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Sustainable forest management

Last update of indicator20.12.2021

Indicator definition

The indicator characterises quantitative and qualitative aspects of forest resources. Their sustainable management involves prevention of their overexploitation and degradation (the proportion of felling volumes and total current increment), preservation of standing volume for production activities, increasing of the proportion of natural regeneration of forests, as well as ensuring optimal representation of tree species because of fulfilment of all functions of forests and preservation of their stability.


m3/ha, %, ha, mil. m3


Related policy documents and targets

Concept of Agricultural Development of the Slovak Republic 2013 – 2020 (2013)

Strategic goal: Ensuring sustainable forest management

Priority goals within the ecological aspect of sustainable forest management:

  • Restoring of forest functions in areas hit by calamities and increasing of stability of forest cover (securing a scope of forest regeneration of 120 000ha by an appropriate volume of young forest cover and execution of forest thinning and culling on an area of 100 000ha of forest).


National Forest Programme of the Slovak Republic (2007)

Strategic goal 1: Support of ecological forest management

Priority 1: Support of forest management rooted in nature

Global goals:

  • Creation of healthy, ecologically stable and biologically diverse forest ecosystems as a basic condition of sustainable forest management under the conditions of synergic influence of adverse agents and anticipated climate change.

Priority 3: Supporting preservation, improvement and increase of biodiversity

Global goals:

  • Preserving, and, in justified cases, appropriately improving biological diversity in forests with predominant ecological and social functions.
  • Preserving biological forest resources, their genetic species and ecosystem diversity, as well as their sustainable utilisation on starting new forest growth, preserving of all parts and components of forest ecosystems to an extent that will contribute towards preserving, improving and increasing biodiversity.

Strategic goal 2: Improvement and protection of the environment

Priority 4: Mitigation of impacts of climate change and support of adaptation of forests to the impacts of climate change

Global goals:

  • Adaptation of forest structure to anticipated impacts of climate change by executing adaptation measures.


The updated National Biodiversity Strategy to the year 2020 (2014)

Main goal by 2020

Halting biodiversity loss and degradation of ecosystems and their services in the Slovak Republic until 2020, ensuring the restoration of biodiversity and ecosystems to an appropriate extent and the prevention of biodiversity loss on a global scale.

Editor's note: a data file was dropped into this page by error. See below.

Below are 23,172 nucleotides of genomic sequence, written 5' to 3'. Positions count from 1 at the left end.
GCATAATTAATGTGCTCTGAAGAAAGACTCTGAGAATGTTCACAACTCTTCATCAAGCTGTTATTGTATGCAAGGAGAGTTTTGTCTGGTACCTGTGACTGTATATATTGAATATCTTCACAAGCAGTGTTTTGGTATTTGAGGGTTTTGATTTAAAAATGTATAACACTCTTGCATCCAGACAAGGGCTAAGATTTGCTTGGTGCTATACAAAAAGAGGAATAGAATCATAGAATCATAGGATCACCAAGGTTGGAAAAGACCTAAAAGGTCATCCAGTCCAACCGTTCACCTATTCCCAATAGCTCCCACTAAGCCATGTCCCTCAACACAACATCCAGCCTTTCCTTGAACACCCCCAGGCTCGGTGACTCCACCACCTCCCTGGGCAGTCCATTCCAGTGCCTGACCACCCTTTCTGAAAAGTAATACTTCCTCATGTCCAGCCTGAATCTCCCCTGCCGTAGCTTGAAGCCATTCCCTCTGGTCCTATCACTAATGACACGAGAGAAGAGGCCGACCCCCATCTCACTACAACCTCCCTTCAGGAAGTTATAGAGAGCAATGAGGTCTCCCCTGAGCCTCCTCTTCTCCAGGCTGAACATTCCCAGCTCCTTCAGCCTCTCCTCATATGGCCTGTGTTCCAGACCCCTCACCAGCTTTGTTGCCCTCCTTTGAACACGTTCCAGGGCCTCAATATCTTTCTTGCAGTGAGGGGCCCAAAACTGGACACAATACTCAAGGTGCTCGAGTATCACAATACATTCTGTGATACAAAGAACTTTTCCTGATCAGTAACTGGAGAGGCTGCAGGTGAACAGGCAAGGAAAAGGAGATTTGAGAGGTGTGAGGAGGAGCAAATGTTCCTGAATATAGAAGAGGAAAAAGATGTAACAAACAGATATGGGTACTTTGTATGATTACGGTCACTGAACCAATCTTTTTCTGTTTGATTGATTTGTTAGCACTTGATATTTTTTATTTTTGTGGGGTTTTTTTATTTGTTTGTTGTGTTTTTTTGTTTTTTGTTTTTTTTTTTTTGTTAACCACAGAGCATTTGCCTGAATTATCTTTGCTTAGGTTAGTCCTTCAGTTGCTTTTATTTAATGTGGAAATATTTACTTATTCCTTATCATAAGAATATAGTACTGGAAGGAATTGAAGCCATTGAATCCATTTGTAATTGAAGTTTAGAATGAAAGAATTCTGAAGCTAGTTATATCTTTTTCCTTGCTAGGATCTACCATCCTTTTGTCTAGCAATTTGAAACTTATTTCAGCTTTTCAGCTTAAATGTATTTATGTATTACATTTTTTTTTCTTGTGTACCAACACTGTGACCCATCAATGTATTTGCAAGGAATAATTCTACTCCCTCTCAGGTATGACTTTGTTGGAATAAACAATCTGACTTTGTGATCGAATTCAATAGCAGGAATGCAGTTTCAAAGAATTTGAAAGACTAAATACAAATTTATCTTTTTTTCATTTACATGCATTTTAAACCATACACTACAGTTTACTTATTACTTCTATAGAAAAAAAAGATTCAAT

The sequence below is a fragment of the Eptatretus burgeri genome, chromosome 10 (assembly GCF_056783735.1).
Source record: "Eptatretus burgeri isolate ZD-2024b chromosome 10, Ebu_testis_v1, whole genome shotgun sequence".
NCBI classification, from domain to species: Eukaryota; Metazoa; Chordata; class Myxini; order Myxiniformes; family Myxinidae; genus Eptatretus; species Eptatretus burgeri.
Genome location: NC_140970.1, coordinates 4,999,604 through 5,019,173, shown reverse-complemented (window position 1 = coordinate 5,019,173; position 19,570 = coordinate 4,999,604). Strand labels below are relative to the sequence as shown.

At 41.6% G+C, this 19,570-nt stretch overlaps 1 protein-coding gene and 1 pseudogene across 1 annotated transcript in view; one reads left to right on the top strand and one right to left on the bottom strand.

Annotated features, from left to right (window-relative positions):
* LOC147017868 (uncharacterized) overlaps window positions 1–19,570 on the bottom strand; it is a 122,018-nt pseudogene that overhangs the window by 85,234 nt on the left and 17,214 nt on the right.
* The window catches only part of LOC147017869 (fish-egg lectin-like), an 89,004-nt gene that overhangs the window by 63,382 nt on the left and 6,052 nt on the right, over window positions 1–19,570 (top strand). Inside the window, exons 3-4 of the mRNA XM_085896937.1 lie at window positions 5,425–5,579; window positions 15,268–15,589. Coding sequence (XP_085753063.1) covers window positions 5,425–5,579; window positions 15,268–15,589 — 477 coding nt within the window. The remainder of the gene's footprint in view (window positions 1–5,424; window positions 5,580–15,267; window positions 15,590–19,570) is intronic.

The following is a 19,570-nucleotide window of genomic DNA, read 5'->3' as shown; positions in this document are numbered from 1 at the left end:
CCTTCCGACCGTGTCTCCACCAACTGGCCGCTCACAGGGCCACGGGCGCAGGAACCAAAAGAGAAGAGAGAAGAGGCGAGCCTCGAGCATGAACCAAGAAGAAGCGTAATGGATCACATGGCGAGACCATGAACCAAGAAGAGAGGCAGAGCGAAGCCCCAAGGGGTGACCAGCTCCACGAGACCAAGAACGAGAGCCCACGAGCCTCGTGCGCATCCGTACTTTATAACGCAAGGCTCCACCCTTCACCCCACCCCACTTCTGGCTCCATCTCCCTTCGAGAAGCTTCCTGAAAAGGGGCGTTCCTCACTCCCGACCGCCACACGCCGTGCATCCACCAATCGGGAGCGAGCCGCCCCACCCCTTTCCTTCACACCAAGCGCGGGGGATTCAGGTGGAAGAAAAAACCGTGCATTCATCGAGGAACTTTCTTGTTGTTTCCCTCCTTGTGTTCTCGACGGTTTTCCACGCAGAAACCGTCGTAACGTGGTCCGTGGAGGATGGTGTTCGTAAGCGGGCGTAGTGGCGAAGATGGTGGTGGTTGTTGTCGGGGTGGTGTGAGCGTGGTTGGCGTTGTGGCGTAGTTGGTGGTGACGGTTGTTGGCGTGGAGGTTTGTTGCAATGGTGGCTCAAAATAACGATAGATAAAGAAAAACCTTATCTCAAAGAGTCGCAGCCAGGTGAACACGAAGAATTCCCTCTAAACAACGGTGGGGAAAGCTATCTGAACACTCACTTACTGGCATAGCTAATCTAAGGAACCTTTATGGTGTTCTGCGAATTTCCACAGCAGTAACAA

Area D Combating the spread of invasive species

Goal D.7 Ensure that the negative impact of invasive species on biodiversity and ecosystems in Slovakia is mitigated by 2020.

Measure C5.1:

Ensure the preservation of the area of primeval and natural forests, prevent their further fragmentation and promote forest regeneration, while securing compensatory mechanisms to cover losses, prioritize alternative management practices with high added value.


Continuously identify and control the spread in invasive species and their spread pathways through which they expand to the territory of Slovakia.

  • Task 143. Ensure the monitoring of invasive organisms in the forests of Slovakia and research the spread pathways of biotic invasive organisms in the forest habitats.


Key question

Is forest management sustainable and environmentally friendly?

Key messages

  • Forest utilisation in Slovakia, or the proportion of felling volume over increment, can still be assessed as sustainable, because timber felling is lower than the total current increment (TCI). However, in the long term, this share has increased significantly and has not fallen below 60% since 2004. The high share was mainly related to the implementation of excessive incidental felling caused by calamities. It reached 62.7% in 2020, a year-on-year decline which has continued since 2018.
  • Total standing volume in the Slovak forests is continually growing and in 2020 it represented 484.5 mil. m3 of barkless wood matter. Since 1994, the standing volume of broad-leaved trees has exceeded that of conifers. The highest historical standing volume have been reached and is culminating.
  • The share of natural forest regeneration on their total regeneration in 2020 represents more than a third of the total regeneration (39.8 %). It has on an upward trend in the long and medium term, but has declined by 1.7% year-on-year.